Social Security provides vital income to millions of senior men and women. But if you're of the latter persuasion, it's especially crucial that you understand how to get the most out of this key program. Here are just a few things women need to know about Social Security.

1. You may come to rely on those benefits for a long time

It's not a secret that women tend to live longer than men, and as such, they tend to collect Social Security for longer. In fact, women represent 56% of Social Security recipients aged 62 and above and 66% of recipients aged 85 and older. This means that as a female, you need to be even more strategic about maximizing your benefits.

Serious woman with light smile

IMAGE SOURCE: GETTY IMAGES.

Furthermore, if you're not yet retired, you should be aware that Social Security is facing a pretty massive shortfall that, if left unaddressed, could result in a 23% reduction in benefits as early as 2034. That's why you'll need to work on amassing your own independent savings: Although Social Security was never designed to sustain retirees in full, if future benefits are indeed slashed, you'll have an even greater gap to bridge -- and a lengthier one at that.

2. It pays to work longer if you took time off during your career

Your Social Security benefits are based on how much you earned during your highest-paying 35 years in the workforce. This means that if you took time off during your career -- whether to raise children, care for a loved one, or some other reason -- it makes sense to consider working a bit longer when you're older. That's because for every year you didn't show an income during your top 35, you'll have a big fat $0 factored into your benefits calculation.

On the other hand, if you tack on a few extra years to your career, you'll replace some $0 years with actual earnings, thus boosting your benefits overall. This strategy especially makes sense if you haven't done a great job of saving on your own and don't have a spouse's income or benefits to fall back on. In fact, a good 49% percent of unmarried women over 65 rely on Social Security to provide 90% or more of their income, so if you haven't worked for at least 35 years, here's your opportunity to compensate.

3. You have options for boosting your benefits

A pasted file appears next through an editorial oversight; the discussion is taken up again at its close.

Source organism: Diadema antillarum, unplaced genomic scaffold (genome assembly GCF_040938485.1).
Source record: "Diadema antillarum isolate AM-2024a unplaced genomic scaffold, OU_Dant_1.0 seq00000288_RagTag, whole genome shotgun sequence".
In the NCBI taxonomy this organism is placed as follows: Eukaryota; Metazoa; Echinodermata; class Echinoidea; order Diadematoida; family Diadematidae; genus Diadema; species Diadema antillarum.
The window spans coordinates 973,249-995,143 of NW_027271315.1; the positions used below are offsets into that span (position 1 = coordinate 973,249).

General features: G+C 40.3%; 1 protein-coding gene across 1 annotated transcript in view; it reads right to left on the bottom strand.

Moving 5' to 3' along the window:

Though your Social Security payments are based on how much you earned during your working years, you have the ability to raise or lower that benefit depending on when you first file. If you apply at your full retirement age, you'll be entitled to collect your base payment amount, so to speak. Your full retirement age is based on your year of birth, and it's the same for men and women. Here's what it looks like for today's older workers:

Year of Birth

Full Retirement Age

1943-1954

66

1955

66 and 2 months

1956

66 and 4 months

1957

66 and 6 months

1958

66 and 8 months

1959

66 and 10 months

1960

67

DATA SOURCE: SOCIAL SECURITY ADMINISTRATION.

That said, if you're willing to hold off on filing for Social Security past your full retirement age, you'll get an 8% increase in benefits for each year you delay, up until age 70. (Incidentally, claiming benefits before full retirement age will have the opposite effect: Though you can file as early as 62, doing so will cause your payments to be slashed.) If you don't need your benefits right away, or you can get by on another source of income, then it pays to wait until 70 and boost your payments as much as you can. This way, if you end up living into your late 80s, 90s, or beyond, you'll wind up collecting more in your lifetime.

4. The age at which your spouse files could impact you as well

If you're married, make sure your spouse considers your needs when filing for benefits. That's because if you didn't work, and therefore aren't eligible for benefits of your own, you're still entitled to spousal benefits equal to 50% of what your partner collects. This means that if your spouse files early and reduces those payments, you'll end up getting less money out of Social Security, too. (Keep in mind that if you're entitled to your own benefits based on your work history, you'll collect whichever amount is greater -- your payments, or half of your spouse's payments.)

The same holds true for survivor benefits. If you outlive your partner, your survivor benefits will be based on the amount your spouse collected. That's why you should encourage your spouse to claim strategically (which often means filing as late as possible).

The more you read up on Social Security and how it works, the better positioned you'll be to make the most of it. And given that you may have a very long retirement ahead, it's a more than worthwhile investment in your financial future.

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